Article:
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Cape Baba

Cape Baba (Turkish: Baba Burnu, Ancient Greek: Λεκτόν), is the westernmost point of the Turkish mainland, making it the westernmost point of Asia. It is located at the village of Babakale ("Father Castle"), Ayvacık, Çanakkale, in the historical area of the Troad. There was a lighthouse at Cape Baba that was called Lekton (Latinized as Lectum) in classical times,[1] anglicised as Cape Lecture.[2]

Cape Baba in 1895

The Acts of the Apostles records a journey around the Cape from Troas to Assos undertaken by Luke the Evangelist and his companions, while Paul the Apostle took the journey over land (Acts 20:13). The Jamieson-Fausset-Brown Bible Commentary explains:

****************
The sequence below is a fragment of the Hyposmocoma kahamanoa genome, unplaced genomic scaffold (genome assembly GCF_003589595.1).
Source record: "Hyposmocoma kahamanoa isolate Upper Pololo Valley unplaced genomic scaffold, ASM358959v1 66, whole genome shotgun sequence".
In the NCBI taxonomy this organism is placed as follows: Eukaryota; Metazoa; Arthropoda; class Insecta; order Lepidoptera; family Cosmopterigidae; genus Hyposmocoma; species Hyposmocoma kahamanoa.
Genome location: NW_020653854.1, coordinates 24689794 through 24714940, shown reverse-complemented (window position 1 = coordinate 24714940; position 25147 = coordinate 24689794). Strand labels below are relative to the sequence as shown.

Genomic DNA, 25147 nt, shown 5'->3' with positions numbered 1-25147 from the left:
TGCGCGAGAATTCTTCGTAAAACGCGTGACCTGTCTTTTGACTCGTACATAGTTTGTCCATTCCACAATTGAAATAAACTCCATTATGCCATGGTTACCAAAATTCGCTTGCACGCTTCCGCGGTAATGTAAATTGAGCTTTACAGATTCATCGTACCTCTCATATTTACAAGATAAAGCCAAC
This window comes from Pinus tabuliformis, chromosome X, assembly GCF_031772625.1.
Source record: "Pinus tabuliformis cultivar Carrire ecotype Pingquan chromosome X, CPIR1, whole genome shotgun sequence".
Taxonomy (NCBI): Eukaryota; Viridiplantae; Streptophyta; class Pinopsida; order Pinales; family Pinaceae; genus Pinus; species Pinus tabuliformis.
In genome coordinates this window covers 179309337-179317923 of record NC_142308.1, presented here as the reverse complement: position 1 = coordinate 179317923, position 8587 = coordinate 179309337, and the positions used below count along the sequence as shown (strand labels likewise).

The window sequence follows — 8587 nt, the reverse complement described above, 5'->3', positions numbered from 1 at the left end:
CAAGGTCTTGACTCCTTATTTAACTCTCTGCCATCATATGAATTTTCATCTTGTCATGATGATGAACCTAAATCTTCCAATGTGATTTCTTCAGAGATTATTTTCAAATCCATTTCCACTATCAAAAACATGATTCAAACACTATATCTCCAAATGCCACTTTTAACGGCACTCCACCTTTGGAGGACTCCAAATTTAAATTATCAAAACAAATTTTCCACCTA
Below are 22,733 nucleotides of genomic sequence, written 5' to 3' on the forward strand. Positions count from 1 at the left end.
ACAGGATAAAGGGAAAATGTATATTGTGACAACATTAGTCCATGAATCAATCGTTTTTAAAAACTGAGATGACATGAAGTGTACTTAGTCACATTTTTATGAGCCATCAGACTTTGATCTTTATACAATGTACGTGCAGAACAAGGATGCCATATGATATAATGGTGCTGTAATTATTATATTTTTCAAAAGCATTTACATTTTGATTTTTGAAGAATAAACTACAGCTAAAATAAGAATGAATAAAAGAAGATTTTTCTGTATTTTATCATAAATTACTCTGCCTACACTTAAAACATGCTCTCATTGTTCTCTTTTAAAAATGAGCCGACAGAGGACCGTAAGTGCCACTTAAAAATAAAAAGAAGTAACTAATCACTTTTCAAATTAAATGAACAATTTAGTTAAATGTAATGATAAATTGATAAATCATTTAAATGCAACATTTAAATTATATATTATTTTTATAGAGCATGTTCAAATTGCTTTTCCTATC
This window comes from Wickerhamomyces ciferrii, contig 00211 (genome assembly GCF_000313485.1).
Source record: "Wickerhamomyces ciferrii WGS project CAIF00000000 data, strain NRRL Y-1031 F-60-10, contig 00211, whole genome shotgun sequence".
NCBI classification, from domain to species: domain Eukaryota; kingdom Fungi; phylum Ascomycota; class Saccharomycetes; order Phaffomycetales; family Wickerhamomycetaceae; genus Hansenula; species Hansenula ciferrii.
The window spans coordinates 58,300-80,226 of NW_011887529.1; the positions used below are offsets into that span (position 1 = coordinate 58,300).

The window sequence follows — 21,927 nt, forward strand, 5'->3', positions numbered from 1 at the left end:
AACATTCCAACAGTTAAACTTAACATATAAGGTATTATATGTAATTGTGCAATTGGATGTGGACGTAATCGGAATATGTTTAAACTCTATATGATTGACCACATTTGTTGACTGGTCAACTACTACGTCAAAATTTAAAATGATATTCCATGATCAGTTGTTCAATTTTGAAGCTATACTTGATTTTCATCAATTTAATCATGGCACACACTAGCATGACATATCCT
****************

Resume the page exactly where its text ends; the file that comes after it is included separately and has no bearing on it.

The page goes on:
In sailing southward from Troas to Assos, one has to round Cape Lecture, and keeping due east to run along the northern shore of the Gulf of Adramyttium, on which it lies. This is a sail of nearly forty miles; whereas by land, cutting right across, in a southeasterly direction, from sea to sea, by that excellent Roman road which then existed, the distance was scarcely more than half. The one way Paul wished his companions to take, while he himself, longing perhaps to enjoy a period of solitude, took the other, joining the ship, by appointment, at Assos.[3]

References

  1. ^ William Smith, ed. (1854) Dictionary of Greek and Roman Geography (entry Lectum) Retrieved September 25, 2013
  2. ^ Jamieson-Fausset-Brown Bible Commentary on Acts 20 [biblehub.com] accessed 13 October 2015
  3. ^ Jamieson-Fausset-Brown Bible Commentary on Acts 20 [biblehub.com] accessed 13 October 2015

External links